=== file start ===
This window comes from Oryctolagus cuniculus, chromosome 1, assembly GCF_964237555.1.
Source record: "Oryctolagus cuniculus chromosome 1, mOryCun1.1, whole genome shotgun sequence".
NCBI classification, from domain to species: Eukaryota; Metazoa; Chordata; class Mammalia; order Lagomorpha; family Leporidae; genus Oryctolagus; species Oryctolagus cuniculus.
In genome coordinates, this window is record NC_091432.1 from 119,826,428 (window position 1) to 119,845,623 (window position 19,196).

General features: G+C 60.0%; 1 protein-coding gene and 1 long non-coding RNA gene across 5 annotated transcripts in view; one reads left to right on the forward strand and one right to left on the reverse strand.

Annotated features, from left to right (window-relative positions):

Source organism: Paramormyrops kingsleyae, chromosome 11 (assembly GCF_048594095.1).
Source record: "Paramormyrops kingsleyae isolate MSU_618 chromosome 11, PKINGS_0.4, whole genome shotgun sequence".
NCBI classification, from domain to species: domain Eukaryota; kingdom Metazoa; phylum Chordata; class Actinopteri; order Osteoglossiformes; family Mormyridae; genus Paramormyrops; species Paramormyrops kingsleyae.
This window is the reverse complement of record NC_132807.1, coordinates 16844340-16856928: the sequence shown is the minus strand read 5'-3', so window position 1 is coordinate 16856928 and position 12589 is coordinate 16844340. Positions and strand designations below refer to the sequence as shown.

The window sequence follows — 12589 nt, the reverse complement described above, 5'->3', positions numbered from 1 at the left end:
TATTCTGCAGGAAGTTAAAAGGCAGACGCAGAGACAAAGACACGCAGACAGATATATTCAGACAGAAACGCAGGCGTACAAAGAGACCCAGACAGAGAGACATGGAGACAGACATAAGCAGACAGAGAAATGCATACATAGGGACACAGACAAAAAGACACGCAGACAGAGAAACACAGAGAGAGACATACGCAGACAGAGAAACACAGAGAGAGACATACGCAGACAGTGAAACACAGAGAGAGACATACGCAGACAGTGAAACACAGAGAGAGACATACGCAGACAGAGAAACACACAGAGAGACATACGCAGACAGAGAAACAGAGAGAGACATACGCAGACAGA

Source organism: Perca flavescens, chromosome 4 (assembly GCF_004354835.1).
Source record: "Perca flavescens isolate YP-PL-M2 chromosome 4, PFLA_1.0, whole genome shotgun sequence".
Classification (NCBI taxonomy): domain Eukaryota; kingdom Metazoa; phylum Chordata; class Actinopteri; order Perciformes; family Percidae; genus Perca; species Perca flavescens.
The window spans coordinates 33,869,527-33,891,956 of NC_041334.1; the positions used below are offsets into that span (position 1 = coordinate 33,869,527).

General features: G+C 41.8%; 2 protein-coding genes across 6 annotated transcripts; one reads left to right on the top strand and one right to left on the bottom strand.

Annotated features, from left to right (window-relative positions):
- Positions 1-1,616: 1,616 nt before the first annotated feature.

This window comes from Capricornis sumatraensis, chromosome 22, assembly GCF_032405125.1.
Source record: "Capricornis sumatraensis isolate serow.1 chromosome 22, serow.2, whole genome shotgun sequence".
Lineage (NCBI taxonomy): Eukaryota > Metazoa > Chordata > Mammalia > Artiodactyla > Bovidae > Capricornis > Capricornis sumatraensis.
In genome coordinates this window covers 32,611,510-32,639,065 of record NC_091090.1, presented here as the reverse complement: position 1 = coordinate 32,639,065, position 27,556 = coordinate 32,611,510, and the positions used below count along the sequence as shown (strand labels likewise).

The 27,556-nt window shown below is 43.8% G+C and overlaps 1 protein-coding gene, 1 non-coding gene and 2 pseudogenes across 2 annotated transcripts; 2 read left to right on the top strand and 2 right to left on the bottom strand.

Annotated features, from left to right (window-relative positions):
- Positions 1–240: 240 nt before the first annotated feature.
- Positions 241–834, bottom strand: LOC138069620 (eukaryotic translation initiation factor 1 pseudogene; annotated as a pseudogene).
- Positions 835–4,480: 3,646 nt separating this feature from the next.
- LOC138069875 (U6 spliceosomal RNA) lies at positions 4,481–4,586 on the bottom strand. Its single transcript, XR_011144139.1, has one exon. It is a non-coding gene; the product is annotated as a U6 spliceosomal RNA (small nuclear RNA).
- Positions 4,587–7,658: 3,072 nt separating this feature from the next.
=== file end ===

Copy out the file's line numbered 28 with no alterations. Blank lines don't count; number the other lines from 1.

- Positions 835–4,480: 3,646 nt separating this feature from the next.